For Immediate Release

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Dylan Penner, Media Officer
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Cuba’s Heroic COVID Response Medical Teams Deserve Nobel Peace Prize

WASHINGTON - When COVID-19 hit in 2020, Cuba responded to emergency requests for trained medical personnel by sending 53 health teams to 39 countries on four continents. The health teams were able to assist countries with fragile health systems that were ill-equipped to deal with COVID-19.

Cuba was able to respond so quickly to this crisis because they had prepared. In 2005, Cuba’s leaders looked ahead and saw a world increasingly beset by pandemics and natural disasters. This led them to initiate a program to train professional medical personnel to be able to respond quickly to emergency requests from other nations, an initiative known as the Henry Reeve Brigades.

“Cuba, a small country with a huge heart, has looked outwards and made a significant world-wide contribution to saving lives during COVID-19. This major contribution by the Cuban medical teams deserves our recognition as well as a Nomination for the 2021 Nobel Peace Prize,” said Rick Arnold, executive member of the Northumberland Chapter of the Council of Canadians.

Cuba’s response to COVID-19 eclipses all other front-line efforts from industrialized nations in the fight against COVID-19. This response is more remarkable given that the island nation has been under a decades-long embargo by the United States of America. The U.S. State Department has made it known since the beginning of the pandemic that they might retaliate against any country receiving Cuban medical personnel. Only one country has capitulated to these threats from the U.S., and that country is Canada.

Dr. John Kirk, an expert on Cuba’s humanitarian efforts and its medical internationalism and a professor at Dalhousie University’s Department of Spanish and Latin American Studies, officially nominated the Henry Reeve Brigade for the Nobel Peace Prize. “For decades Cuba has provided medical cooperation to scores of countries—and the support of some 4,000 medics working in 39 countries in the fight against COVID-19 is just the latest example. The nomination for the 2021 Nobel Peace Prize—which the Henry Reeve Brigade thoroughly deserves—means that this is no longer one of the world’s best-kept secrets,” said Dr. Kirk.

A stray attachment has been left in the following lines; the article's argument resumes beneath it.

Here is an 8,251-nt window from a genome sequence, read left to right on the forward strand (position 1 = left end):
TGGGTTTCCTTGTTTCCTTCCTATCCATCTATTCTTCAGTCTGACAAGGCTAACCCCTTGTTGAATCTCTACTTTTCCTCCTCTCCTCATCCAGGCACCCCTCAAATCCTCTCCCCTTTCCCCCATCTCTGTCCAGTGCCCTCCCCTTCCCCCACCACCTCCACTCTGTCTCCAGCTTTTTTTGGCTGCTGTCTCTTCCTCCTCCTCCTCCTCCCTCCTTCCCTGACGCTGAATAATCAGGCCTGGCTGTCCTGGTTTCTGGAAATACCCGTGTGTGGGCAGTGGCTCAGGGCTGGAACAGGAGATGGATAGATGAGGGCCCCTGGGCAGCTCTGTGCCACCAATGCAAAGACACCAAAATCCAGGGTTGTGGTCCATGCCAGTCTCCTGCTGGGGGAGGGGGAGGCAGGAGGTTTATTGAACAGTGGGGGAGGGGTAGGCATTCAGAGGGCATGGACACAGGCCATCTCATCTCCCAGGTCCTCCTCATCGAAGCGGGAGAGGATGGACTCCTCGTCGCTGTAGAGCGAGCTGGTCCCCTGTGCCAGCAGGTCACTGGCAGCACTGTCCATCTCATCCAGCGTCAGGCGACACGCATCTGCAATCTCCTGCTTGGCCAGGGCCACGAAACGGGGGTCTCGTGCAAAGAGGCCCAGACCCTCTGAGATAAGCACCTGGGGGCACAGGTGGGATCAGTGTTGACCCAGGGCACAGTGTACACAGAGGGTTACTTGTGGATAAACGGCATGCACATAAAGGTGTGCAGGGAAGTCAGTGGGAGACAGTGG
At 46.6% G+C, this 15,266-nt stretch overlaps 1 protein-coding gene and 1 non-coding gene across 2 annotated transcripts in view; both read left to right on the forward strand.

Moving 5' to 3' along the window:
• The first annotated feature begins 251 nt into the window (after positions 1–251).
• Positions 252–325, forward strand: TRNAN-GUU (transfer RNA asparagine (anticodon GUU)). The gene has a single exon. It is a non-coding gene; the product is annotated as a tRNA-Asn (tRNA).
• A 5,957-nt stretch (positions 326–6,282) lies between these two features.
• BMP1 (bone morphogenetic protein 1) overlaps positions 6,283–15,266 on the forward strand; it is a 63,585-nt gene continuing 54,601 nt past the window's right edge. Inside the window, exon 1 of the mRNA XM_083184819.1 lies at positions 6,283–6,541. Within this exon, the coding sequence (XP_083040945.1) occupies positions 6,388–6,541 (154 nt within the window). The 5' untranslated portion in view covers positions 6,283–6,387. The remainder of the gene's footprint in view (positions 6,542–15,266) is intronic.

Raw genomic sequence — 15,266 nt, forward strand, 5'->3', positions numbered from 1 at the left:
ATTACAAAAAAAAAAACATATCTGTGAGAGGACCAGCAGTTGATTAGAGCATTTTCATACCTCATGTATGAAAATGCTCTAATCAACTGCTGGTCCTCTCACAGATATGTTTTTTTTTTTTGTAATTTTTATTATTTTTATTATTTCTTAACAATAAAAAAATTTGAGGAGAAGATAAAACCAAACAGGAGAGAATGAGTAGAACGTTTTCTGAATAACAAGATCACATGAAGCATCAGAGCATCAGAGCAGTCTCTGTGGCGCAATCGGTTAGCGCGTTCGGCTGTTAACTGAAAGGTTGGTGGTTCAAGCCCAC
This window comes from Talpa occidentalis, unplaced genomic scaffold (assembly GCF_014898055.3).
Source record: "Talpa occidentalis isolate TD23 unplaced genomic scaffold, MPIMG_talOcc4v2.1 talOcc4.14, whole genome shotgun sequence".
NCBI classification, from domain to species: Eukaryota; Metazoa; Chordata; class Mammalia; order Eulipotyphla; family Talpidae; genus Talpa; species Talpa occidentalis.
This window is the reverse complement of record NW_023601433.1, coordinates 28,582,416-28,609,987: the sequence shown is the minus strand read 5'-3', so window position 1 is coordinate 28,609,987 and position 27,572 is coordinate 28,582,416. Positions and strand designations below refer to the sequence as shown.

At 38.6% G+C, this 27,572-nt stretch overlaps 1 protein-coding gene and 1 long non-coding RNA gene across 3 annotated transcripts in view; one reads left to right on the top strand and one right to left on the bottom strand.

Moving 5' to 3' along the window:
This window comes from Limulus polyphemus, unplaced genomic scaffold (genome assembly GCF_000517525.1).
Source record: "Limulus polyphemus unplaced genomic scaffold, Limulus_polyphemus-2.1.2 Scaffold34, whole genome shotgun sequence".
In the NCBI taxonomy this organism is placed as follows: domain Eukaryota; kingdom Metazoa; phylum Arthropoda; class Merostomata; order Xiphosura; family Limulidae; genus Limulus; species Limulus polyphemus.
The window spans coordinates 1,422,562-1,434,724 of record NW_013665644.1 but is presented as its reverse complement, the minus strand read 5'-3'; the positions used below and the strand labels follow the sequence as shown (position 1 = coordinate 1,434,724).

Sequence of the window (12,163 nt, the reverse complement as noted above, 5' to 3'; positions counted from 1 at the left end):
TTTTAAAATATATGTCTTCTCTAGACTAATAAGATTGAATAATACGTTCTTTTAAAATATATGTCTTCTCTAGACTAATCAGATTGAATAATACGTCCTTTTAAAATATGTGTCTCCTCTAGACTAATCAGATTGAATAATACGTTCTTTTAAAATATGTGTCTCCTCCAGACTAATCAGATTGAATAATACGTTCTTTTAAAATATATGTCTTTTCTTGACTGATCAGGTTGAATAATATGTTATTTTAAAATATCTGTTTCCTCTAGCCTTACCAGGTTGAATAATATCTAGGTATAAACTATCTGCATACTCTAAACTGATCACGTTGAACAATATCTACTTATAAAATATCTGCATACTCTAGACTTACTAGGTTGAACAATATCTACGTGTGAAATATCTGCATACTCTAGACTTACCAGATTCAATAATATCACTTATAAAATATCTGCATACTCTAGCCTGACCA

The Council of Canadians fully supports this nomination effort and are honoured to be working in solidarity with the endorsers listed below.

  • Individual endorsers include the Hon. Lloyd Axworthy, Dr. Anna Banerji, Jane Bunnett, John Cartwright, George Elliot Clarke, Bruce Cockburn, Elizabeth Hay, The Rt. Hon. Michaelle Jean, Dr. Noni E. MacDonald, MP Elizabeth May, Senator Pierrette Ringuette, Svend Robinson and David T. Suzuki.
  • Organizational endorsers include Canadian Coalition for Global Health Research, Canadian Society for International Health, Common Frontiers, the Council of Canadians, Canadian Union of Postal Workers (CUPW), Canadian Union of Public Employees (CUPE), Peace Brigades International, Public Service Alliance of Canada (PSAC), Sisters of Providence of Saint Vincent de Paul, Unifor, United Church of Canada and United Steelworkers (USW).
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Founded in 1985, the Council of Canadians is Canada’s leading social action organization, mobilizing a network of 60 chapters across the country.

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